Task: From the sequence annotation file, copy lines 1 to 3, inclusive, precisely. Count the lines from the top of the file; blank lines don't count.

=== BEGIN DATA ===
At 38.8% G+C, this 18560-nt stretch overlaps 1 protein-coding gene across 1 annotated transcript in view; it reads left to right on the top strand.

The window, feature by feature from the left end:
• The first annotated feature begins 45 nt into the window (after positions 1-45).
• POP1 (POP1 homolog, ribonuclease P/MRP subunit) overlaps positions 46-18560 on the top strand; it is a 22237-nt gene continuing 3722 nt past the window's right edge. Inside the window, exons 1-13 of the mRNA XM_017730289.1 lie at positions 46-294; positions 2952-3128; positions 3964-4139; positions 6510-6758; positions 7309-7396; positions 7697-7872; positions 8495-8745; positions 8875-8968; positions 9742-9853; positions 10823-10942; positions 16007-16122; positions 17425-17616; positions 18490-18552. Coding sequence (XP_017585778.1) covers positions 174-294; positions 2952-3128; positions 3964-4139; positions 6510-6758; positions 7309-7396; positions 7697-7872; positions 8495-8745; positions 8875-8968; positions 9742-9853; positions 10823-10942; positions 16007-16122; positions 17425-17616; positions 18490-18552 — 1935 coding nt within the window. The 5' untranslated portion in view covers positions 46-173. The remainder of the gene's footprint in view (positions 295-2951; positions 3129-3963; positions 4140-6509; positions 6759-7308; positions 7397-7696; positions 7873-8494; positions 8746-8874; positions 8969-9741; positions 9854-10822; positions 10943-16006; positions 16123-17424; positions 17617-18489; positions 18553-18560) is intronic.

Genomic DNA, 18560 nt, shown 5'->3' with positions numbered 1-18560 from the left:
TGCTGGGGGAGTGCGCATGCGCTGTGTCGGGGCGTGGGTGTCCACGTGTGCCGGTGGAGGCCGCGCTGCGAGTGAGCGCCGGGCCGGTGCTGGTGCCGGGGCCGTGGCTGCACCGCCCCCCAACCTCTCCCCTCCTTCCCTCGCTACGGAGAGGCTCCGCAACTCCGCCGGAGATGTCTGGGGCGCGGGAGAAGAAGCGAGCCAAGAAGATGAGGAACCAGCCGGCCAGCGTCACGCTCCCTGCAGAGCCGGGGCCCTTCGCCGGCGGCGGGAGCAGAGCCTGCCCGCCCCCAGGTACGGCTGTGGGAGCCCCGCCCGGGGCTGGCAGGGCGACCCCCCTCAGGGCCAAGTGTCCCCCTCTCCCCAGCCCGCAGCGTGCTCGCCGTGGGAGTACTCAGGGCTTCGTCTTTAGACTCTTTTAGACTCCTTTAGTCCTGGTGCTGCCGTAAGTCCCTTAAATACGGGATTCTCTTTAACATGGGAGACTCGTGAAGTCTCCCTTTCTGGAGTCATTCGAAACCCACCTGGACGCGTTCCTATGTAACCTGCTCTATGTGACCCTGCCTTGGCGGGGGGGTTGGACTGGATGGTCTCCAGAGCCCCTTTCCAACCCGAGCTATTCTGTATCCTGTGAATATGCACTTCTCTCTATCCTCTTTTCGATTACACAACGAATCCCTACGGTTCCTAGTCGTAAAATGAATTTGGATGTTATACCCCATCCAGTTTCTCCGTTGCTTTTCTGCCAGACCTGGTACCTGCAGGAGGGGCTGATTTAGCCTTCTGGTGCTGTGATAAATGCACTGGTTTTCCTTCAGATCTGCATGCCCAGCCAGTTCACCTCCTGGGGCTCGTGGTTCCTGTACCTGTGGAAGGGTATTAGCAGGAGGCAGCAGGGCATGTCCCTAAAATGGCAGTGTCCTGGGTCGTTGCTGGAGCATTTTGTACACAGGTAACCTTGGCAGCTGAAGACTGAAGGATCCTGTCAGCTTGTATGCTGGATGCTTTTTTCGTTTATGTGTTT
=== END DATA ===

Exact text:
At 38.8% G+C, this 18560-nt stretch overlaps 1 protein-coding gene across 1 annotated transcript in view; it reads left to right on the top strand.

The window, feature by feature from the left end:
• The first annotated feature begins 45 nt into the window (after positions 1-45).